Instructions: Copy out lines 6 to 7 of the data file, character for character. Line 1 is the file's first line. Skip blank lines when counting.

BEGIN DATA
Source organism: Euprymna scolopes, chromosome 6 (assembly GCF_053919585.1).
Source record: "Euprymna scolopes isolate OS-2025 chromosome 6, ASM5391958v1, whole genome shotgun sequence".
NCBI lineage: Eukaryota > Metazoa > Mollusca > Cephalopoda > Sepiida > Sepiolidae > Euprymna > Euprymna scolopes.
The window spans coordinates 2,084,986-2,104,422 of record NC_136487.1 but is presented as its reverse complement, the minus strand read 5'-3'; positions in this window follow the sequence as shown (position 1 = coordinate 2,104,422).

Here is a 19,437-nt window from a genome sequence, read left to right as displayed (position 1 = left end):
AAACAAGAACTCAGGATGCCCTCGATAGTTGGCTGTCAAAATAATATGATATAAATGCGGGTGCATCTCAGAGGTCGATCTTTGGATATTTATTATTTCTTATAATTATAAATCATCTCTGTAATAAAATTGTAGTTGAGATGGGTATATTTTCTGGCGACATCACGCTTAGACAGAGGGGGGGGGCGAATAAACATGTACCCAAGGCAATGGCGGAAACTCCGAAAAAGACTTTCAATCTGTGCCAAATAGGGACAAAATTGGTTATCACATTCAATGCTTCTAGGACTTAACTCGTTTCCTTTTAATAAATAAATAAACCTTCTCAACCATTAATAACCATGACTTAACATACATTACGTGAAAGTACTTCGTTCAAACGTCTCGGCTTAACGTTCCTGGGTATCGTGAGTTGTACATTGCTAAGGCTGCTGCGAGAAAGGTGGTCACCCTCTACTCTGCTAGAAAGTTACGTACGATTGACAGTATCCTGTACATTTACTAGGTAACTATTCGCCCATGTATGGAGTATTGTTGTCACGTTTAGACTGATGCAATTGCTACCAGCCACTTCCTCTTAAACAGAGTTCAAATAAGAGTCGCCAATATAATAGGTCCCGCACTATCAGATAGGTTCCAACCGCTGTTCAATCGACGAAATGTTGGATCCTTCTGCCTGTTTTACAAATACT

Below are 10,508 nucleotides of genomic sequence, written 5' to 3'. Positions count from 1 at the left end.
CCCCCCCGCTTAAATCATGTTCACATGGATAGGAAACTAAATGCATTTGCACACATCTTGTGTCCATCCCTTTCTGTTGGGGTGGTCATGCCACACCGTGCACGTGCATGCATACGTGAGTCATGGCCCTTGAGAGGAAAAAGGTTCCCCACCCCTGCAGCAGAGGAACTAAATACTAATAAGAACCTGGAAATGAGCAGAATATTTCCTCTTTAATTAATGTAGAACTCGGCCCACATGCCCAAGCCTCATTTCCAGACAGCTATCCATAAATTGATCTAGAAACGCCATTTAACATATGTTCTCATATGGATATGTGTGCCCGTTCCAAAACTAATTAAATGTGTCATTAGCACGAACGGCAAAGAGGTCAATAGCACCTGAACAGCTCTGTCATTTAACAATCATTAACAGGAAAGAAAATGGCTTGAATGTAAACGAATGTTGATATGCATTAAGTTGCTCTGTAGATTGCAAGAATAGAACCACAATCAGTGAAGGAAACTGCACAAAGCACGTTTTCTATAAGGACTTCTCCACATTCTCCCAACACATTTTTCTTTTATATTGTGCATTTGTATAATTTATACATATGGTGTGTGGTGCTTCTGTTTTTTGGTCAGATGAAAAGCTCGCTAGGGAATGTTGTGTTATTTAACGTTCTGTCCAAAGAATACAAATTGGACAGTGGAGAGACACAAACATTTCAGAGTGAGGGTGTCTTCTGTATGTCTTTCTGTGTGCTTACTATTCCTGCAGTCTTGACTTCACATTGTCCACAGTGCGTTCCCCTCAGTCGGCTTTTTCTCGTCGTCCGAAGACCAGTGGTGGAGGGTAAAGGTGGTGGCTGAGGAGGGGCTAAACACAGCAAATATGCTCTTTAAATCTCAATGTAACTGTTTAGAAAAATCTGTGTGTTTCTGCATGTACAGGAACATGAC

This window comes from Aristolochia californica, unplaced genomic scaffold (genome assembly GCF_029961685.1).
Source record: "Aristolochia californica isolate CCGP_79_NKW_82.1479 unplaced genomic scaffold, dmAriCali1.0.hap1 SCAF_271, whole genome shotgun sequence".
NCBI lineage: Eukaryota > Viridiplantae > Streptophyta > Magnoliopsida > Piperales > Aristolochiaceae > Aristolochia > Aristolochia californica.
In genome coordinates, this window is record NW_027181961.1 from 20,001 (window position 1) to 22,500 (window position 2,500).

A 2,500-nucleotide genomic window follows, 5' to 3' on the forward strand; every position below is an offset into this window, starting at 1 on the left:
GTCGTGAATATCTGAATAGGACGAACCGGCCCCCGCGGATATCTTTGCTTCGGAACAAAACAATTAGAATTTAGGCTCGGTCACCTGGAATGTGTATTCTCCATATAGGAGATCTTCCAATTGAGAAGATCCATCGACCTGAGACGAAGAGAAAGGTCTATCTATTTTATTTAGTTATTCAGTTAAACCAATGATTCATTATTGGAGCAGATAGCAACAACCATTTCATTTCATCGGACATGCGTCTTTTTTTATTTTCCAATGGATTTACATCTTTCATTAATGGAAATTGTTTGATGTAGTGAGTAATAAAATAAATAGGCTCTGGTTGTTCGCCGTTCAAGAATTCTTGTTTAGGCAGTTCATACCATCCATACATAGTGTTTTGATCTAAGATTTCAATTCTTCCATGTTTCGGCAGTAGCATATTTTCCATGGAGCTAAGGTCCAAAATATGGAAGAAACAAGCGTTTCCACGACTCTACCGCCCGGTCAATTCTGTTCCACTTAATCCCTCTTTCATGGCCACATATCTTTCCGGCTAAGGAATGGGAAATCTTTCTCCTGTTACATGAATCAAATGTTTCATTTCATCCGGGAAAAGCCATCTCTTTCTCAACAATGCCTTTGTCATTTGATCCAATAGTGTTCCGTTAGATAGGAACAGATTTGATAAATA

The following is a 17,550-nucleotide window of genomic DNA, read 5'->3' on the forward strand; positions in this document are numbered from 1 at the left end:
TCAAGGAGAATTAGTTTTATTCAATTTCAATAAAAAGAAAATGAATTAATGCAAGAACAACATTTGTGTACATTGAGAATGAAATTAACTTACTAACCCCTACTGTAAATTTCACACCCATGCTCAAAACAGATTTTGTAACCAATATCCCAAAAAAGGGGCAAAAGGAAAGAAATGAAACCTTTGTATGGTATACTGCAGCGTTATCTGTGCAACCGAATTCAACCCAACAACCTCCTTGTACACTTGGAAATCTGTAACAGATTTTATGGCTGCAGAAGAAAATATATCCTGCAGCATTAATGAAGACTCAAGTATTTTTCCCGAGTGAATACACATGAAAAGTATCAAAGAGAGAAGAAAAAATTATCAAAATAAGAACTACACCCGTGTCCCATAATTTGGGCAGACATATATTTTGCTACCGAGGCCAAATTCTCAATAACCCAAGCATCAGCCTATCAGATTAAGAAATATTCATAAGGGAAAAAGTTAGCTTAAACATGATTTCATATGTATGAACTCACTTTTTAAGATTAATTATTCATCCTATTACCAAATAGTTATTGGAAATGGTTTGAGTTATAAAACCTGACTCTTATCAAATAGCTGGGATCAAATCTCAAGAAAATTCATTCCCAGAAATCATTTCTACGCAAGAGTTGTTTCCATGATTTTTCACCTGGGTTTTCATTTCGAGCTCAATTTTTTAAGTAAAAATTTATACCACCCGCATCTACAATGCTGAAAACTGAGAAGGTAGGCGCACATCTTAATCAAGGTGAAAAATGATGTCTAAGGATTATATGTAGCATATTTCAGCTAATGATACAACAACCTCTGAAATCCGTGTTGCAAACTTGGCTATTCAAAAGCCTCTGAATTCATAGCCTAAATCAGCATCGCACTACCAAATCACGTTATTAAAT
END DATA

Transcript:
AAACAAGAACTCAGGATGCCCTCGATAGTTGGCTGTCAAAATAATATGATATAAATGCGGGTGCATCTCAGAGGTCGATCTTTGGATATTTATTATTTCTTATAATTATAAATCATCTCTGTAATAAAATTGTAGTTGAGATGGGTATATTTTCTGGCGACATCACGCTTAGACAGAGGGGGGGGGCGAATAAACATGTACCCAAGGCAATGGCGGAAACTCCGAAAAAGACTTTCAATCTGTGCCAAATAGGGACAAAATTGGTTATCACATTCAATGCTTCTAGGACTTAACTCGTTTCCTTTTAATAAATAAATAAACCTTCTCAACCATTAATAACCATGACTTAACATACATTACGTGAAAGTACTTCGTTCAAACGTCTCGGCTTAACGTTCCTGGGTATCGTGAGTTGTACATTGCTAAGGCTGCTGCGAGAAAGGTGGTCACCCTCTACTCTGCTAGAAAGTTACGTACGATTGACAGTATCCTGTACATTTACTAGGTAACTATTCGCCCATGTATGGAGTATTGTTGTCACGTTTAGACTGATGCAATTGCTACCAGCCACTTCCTCTTAAACAGAGTTCAAATAAGAGTCGCCAATATAATAGGTCCCGCACTATCAGATAGGTTCCAACCGCTGTTCAATCGACGAAATGTTGGATCCTTCTGCCTGTTTTACAAATACT

Below are 10,508 nucleotides of genomic sequence, written 5' to 3'. Positions count from 1 at the left end.